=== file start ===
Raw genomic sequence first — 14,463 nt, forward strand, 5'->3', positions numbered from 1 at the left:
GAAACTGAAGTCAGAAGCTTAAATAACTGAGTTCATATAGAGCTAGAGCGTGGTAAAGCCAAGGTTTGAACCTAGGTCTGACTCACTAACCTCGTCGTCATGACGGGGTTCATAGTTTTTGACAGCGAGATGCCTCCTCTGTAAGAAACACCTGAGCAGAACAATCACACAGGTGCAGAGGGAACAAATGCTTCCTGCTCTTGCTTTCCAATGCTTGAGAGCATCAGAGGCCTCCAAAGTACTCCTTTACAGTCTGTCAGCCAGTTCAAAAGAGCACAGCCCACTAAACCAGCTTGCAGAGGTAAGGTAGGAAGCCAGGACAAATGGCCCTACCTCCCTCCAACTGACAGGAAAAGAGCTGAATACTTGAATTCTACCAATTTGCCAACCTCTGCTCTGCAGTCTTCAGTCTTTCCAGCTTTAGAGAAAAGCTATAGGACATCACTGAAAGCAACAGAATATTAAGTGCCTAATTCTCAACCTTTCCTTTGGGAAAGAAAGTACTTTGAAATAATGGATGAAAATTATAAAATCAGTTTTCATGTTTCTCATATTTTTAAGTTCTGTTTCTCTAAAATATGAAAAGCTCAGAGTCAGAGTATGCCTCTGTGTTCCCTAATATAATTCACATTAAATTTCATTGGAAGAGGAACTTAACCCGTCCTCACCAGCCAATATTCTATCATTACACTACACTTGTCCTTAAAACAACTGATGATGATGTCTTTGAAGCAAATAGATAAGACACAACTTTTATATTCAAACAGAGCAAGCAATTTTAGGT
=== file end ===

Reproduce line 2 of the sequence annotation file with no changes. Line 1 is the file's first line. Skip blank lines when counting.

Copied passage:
GAAACTGAAGTCAGAAGCTTAAATAACTGAGTTCATATAGAGCTAGAGCGTGGTAAAGCCAAGGTTTGAACCTAGGTCTGACTCACTAACCTCGTCGTCATGACGGGGTTCATAGTTTTTGACAGCGAGATGCCTCCTCTGTAAGAAACACCTGAGCAGAACAATCACACAGGTGCAGAGGGAACAAATGCTTCCTGCTCTTGCTTTCCAATGCTTGAGAGCATCAGAGGCCTCCAAAGTACTCCTTTACAGTCTGTCAGCCAGTTCAAAAGAGCACAGCCCACTAAACCAGCTTGCAGAGGTAAGGTAGGAAGCCAGGACAAATGGCCCTACCTCCCTCCAACTGACAGGAAAAGAGCTGAATACTTGAATTCTACCAATTTGCCAACCTCTGCTCTGCAGTCTTCAGTCTTTCCAGCTTTAGAGAAAAGCTATAGGACATCACTGAAAGCAACAGAATATTAAGTGCCTAATTCTCAACCTTTCCTTTGGGAAAGAAAGTACTTTGAAATAATGGATGAAAATTATAAAATCAGTTTTCATGTTTCTCATATTTTTAAGTTCTGTTTCTCTAAAATATGAAAAGCTCAGAGTCAGAGTATGCCTCTGTGTTCCCTAATATAATTCACATTAAATTTCATTGGAAGAGGAACTTAACCCGTCCTCACCAGCCAATATTCTATCATTACACTACACTTGTCCTTAAAACAACTGATGATGATGTCTTTGAAGCAAATAGATAAGACACAACTTTTATATTCAAACAGAGCAAGCAATTTTAGGT